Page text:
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Keywords:

  • mycophenolic acid;
  • fibroblast;
  • nitric oxide;
  • iNOS IRF-1

SUMMARY

  1. Top of page
  2. SUMMARY
  3. INTRODUCTION
  4. MATERIALS AND METHODS
  5. RESULTS
  6. DISCUSSION
  7. REFERENCES

Mycophenolate mofetil (MMF) is an immunosuppressive drug that acts as a selective inhibitor of inosine monophosphate dehydrogenase (IMPDH). MMF has recently been shown to inhibit the enzymatic activity of inducible NO synthase (iNOS) and subsequent production of the cytotoxic free radical nitric oxide (NO) in endothelial cells. We here investigated the effect of bioactive MMF compound mycophenolic acid (MPA) on iNOS-mediated NO synthesis in fibroblasts, which are important source of NO in rheumatoid arthritis and during rejection of solid organ transplants. MPA exerted dose-dependent inhibition of NO synthesis, measured as nitrite accumulation, in IFN-γ + LPS-stimulated L929 mouse fibroblast cell line and rat primary fibroblasts. The effect of MPA was not mediated through interference with IMPDH-dependent synthesis of iNOS co-factor BH4 and subsequent suppression of iNOS enzymatic activity, as direct BH4 precursor sepiapterin failed to block the action of the drug. MPA suppressed the IFN-γ + LPS-induced expression of fibroblast iNOS protein, as well as mRNA for iNOS and its transcription factor IRF-1, as assessed by cell-based ELISA and semiquantitative RT-PCR, respectively. MPA suppression of fibroblast NO release, iNOS, and IRF-1 activation, was efficiently prevented by exogenous guanosine, indicating that the drug acted through reduction of IMPDH-dependent synthesis of guanosine nucleotides. These results suggest that MPA inhibits NO production in fibroblasts by blocking guanosine nucleotide-dependent expression of iNOS gene, through mechanisms that might involve the interference with the induction of iNOS transcription factor IRF-1.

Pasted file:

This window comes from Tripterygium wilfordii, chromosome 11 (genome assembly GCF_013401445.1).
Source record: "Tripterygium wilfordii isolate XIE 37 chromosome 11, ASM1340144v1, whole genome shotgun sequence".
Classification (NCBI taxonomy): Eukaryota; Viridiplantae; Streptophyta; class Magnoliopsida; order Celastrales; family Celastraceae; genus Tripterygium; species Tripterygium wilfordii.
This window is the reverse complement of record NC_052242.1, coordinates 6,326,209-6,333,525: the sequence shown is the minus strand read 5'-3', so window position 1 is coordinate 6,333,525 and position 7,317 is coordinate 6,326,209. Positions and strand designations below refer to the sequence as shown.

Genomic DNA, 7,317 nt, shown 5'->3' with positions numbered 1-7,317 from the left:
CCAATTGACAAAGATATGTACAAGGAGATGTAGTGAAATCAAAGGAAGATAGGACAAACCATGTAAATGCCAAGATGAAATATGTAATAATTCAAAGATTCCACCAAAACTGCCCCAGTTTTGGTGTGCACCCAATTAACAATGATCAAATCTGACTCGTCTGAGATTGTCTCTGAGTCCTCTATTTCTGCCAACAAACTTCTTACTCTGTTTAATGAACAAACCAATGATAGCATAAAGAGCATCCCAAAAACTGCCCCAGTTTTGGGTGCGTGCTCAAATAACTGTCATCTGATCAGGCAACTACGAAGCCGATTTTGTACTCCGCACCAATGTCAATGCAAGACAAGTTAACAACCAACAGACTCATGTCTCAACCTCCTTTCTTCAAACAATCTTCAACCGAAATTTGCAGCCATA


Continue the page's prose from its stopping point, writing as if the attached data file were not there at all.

INTRODUCTION

  1. Top of page
  2. SUMMARY
  3. INTRODUCTION
  4. MATERIALS AND METHODS
  5. RESULTS
  6. DISCUSSION
  7. REFERENCES